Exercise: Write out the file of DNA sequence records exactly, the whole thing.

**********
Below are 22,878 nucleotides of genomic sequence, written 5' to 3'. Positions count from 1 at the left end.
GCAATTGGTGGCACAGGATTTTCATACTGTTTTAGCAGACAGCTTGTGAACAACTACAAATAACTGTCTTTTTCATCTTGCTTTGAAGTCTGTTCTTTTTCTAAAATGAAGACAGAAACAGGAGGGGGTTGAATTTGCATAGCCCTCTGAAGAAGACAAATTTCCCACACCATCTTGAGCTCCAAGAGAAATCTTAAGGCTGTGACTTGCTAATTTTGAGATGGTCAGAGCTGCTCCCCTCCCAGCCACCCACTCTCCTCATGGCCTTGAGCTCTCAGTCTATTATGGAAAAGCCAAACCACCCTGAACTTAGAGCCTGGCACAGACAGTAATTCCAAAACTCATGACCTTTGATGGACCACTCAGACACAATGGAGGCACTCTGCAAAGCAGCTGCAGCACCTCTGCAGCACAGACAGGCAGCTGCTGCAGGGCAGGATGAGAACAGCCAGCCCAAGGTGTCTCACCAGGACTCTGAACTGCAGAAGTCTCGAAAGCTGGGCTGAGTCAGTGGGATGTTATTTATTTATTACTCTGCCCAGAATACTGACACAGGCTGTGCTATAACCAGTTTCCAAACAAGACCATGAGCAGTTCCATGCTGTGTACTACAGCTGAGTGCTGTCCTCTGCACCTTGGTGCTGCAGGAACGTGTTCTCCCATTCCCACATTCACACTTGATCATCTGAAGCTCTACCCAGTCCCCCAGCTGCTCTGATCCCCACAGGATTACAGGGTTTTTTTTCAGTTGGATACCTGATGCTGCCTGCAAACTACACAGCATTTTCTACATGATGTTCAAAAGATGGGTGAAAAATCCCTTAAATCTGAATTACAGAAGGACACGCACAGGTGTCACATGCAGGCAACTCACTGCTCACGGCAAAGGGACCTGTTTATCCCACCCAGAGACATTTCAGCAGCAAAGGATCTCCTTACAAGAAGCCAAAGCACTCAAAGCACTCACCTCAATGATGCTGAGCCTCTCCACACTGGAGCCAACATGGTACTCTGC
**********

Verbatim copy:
Below are 22,878 nucleotides of genomic sequence, written 5' to 3'. Positions count from 1 at the left end.
GCAATTGGTGGCACAGGATTTTCATACTGTTTTAGCAGACAGCTTGTGAACAACTACAAATAACTGTCTTTTTCATCTTGCTTTGAAGTCTGTTCTTTTTCTAAAATGAAGACAGAAACAGGAGGGGGTTGAATTTGCATAGCCCTCTGAAGAAGACAAATTTCCCACACCATCTTGAGCTCCAAGAGAAATCTTAAGGCTGTGACTTGCTAATTTTGAGATGGTCAGAGCTGCTCCCCTCCCAGCCACCCACTCTCCTCATGGCCTTGAGCTCTCAGTCTATTATGGAAAAGCCAAACCACCCTGAACTTAGAGCCTGGCACAGACAGTAATTCCAAAACTCATGACCTTTGATGGACCACTCAGACACAATGGAGGCACTCTGCAAAGCAGCTGCAGCACCTCTGCAGCACAGACAGGCAGCTGCTGCAGGGCAGGATGAGAACAGCCAGCCCAAGGTGTCTCACCAGGACTCTGAACTGCAGAAGTCTCGAAAGCTGGGCTGAGTCAGTGGGATGTTATTTATTTATTACTCTGCCCAGAATACTGACACAGGCTGTGCTATAACCAGTTTCCAAACAAGACCATGAGCAGTTCCATGCTGTGTACTACAGCTGAGTGCTGTCCTCTGCACCTTGGTGCTGCAGGAACGTGTTCTCCCATTCCCACATTCACACTTGATCATCTGAAGCTCTACCCAGTCCCCCAGCTGCTCTGATCCCCACAGGATTACAGGGTTTTTTTTCAGTTGGATACCTGATGCTGCCTGCAAACTACACAGCATTTTCTACATGATGTTCAAAAGATGGGTGAAAAATCCCTTAAATCTGAATTACAGAAGGACACGCACAGGTGTCACATGCAGGCAACTCACTGCTCACGGCAAAGGGACCTGTTTATCCCACCCAGAGACATTTCAGCAGCAAAGGATCTCCTTACAAGAAGCCAAAGCACTCAAAGCACTCACCTCAATGATGCTGAGCCTCTCCACACTGGAGCCAACATGGTACTCTGC